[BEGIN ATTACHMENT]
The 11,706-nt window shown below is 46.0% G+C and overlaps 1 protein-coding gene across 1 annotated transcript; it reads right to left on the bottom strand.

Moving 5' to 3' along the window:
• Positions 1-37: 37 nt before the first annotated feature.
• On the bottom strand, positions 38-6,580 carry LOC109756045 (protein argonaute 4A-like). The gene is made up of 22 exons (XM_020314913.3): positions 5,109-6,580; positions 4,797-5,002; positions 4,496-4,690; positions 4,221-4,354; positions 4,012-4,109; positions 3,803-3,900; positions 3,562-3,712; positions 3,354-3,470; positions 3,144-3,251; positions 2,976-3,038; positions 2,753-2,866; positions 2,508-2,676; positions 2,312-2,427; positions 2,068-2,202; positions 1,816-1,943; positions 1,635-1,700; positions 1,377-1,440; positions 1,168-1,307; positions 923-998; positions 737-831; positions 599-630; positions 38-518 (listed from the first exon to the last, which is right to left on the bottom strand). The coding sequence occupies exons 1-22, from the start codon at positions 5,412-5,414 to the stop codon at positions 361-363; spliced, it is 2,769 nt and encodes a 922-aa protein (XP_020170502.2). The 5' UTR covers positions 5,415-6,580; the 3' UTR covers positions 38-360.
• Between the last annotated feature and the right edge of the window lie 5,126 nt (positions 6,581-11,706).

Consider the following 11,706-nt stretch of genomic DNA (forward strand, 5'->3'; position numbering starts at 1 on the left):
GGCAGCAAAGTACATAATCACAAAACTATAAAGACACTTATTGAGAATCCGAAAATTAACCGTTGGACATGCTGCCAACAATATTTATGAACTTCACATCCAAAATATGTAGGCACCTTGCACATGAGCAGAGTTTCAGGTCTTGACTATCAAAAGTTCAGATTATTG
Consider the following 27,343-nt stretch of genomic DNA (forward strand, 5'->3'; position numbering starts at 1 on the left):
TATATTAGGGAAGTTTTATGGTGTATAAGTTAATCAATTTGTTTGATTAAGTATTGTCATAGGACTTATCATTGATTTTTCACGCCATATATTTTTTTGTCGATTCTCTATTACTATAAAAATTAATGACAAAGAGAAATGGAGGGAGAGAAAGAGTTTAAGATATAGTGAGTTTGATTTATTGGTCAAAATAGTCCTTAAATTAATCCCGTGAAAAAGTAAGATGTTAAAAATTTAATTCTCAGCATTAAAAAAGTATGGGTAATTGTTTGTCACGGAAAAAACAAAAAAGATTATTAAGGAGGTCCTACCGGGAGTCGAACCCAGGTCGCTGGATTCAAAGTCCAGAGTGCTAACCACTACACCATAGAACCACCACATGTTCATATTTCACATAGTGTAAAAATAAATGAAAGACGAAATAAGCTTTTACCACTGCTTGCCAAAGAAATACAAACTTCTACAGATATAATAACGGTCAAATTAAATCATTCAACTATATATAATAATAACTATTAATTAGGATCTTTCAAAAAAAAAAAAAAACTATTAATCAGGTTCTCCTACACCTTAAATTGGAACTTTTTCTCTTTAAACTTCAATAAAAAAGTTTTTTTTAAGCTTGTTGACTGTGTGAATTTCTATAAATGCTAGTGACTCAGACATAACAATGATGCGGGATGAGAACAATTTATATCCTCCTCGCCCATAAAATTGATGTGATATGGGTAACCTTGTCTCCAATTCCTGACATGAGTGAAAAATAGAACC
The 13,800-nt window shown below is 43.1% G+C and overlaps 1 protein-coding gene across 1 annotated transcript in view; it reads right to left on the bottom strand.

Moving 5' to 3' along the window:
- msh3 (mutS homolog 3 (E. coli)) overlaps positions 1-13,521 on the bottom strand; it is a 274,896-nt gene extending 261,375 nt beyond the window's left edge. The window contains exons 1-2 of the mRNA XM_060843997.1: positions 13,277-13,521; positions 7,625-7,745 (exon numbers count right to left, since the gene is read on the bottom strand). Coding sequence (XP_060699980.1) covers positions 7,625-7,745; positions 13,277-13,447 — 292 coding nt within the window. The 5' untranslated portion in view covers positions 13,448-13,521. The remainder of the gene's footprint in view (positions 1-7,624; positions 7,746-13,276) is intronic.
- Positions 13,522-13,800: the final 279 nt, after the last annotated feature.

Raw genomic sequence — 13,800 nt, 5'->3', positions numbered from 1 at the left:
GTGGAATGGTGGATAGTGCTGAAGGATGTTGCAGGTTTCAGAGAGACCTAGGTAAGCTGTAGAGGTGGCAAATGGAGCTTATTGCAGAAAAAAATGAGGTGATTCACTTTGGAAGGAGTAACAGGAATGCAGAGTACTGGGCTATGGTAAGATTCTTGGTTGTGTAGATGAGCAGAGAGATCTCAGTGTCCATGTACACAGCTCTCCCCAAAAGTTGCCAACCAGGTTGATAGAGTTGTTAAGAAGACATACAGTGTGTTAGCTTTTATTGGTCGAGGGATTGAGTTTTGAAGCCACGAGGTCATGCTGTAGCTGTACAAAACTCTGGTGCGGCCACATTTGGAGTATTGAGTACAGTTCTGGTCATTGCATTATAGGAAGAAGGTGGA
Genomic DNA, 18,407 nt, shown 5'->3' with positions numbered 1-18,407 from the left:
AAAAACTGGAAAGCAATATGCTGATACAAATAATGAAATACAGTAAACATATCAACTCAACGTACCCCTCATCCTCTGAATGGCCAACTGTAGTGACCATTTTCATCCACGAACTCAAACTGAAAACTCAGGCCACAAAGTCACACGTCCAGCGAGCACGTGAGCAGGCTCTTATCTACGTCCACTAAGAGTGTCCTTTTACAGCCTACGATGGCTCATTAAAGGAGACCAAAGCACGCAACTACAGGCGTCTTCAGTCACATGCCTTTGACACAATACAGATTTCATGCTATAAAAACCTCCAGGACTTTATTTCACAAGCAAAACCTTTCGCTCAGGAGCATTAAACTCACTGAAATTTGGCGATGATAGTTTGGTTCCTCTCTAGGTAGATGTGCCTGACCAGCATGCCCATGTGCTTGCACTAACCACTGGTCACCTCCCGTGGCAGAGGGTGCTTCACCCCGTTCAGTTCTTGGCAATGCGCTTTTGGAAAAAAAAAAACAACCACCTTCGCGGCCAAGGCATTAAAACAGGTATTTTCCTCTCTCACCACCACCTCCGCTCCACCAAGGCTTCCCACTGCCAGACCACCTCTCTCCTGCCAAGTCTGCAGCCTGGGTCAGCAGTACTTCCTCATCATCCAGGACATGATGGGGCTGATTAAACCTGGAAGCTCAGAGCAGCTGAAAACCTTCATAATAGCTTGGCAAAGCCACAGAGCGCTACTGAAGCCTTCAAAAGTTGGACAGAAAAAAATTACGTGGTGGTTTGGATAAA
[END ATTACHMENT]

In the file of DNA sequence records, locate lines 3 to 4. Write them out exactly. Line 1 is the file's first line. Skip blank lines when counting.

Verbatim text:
• Positions 1-37: 37 nt before the first annotated feature.
• On the bottom strand, positions 38-6,580 carry LOC109756045 (protein argonaute 4A-like). The gene is made up of 22 exons (XM_020314913.3): positions 5,109-6,580; positions 4,797-5,002; positions 4,496-4,690; positions 4,221-4,354; positions 4,012-4,109; positions 3,803-3,900; positions 3,562-3,712; positions 3,354-3,470; positions 3,144-3,251; positions 2,976-3,038; positions 2,753-2,866; positions 2,508-2,676; positions 2,312-2,427; positions 2,068-2,202; positions 1,816-1,943; positions 1,635-1,700; positions 1,377-1,440; positions 1,168-1,307; positions 923-998; positions 737-831; positions 599-630; positions 38-518 (listed from the first exon to the last, which is right to left on the bottom strand). The coding sequence occupies exons 1-22, from the start codon at positions 5,412-5,414 to the stop codon at positions 361-363; spliced, it is 2,769 nt and encodes a 922-aa protein (XP_020170502.2). The 5' UTR covers positions 5,415-6,580; the 3' UTR covers positions 38-360.